NEW YORK - New York regulators are probing Facebook’s gathering of intimate consumer data such as menstrual cycles and body weight through smartphone applications, a person familiar with the matter said Thursday.
Facebook, meanwhile, confirmed it had received a letter from New York state’s Department of Financial Services seeking information about the sharing of data.
The regulator, best known for cracking down on large banks, demanded that Facebook provide the names of all the companies that have sent the social media company data about users of their applications over the past three years, according to the source.
Other requests were sent to application developers for information on their contracts with Facebook.
A Wall Street Journal report on Feb. 22 found that intimate data could be shared with Facebook from at least 11 popular apps using a tool designed to help target ads, even if users were not Facebook members.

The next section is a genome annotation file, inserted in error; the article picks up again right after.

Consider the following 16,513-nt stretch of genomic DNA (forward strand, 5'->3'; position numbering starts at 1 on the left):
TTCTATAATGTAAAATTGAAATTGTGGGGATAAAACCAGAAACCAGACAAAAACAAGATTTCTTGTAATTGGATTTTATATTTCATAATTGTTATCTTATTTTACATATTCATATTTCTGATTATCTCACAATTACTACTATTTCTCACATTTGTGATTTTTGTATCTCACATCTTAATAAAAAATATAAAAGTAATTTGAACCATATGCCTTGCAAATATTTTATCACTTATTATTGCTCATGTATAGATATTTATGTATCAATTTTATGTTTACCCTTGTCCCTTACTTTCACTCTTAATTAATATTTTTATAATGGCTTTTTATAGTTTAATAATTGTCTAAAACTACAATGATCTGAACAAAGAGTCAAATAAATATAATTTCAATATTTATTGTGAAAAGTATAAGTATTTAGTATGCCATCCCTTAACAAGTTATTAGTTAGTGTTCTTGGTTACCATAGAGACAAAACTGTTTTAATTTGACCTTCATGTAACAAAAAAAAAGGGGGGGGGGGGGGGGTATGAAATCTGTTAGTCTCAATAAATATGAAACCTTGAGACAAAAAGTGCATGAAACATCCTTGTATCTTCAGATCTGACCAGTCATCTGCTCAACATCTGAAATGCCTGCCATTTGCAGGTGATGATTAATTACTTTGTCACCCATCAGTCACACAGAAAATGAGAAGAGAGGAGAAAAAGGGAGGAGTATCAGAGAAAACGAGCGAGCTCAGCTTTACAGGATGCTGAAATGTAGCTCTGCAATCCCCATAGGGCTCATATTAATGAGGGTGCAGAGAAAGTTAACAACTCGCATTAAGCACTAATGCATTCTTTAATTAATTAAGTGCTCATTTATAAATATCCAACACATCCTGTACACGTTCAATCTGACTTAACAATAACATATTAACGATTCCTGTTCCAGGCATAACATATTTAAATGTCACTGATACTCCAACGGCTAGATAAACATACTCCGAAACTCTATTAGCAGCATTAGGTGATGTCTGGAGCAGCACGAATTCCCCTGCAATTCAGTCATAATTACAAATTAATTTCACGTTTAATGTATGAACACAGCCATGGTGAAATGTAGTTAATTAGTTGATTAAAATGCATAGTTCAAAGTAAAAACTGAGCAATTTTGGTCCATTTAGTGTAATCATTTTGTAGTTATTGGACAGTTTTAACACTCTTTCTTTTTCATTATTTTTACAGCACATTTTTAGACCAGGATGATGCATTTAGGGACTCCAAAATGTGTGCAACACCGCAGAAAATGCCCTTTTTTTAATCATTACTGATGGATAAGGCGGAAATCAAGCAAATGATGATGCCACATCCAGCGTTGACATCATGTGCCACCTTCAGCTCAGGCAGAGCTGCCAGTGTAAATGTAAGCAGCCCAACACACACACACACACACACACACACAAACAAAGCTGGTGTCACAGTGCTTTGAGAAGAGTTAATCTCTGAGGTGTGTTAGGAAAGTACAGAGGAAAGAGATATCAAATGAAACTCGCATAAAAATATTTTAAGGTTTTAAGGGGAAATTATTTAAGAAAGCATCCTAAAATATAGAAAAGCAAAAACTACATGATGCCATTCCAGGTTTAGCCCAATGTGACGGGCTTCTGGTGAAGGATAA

Information collected by apps included personal details regarding body weight, pregnancy status, ovulation and home shopping, according to the Journal.
Facebook said it was reviewing the request.
“It’s common for developers to share information with a wide range of platforms for advertising and analytics,” a Facebook spokesperson said.
“We require the other app developers to be clear with their users about the information they are sharing with us, and we prohibit app developers from sending us sensitive data. We also take steps to detect and remove data that should not be shared with us.”
The New York probe comes amid a broadening debate over online privacy. Interest and industry groups testified this week at hearings on Capitol Hill on options to strengthen protection following a number of high-profile scandals involving Facebook and other tech giants.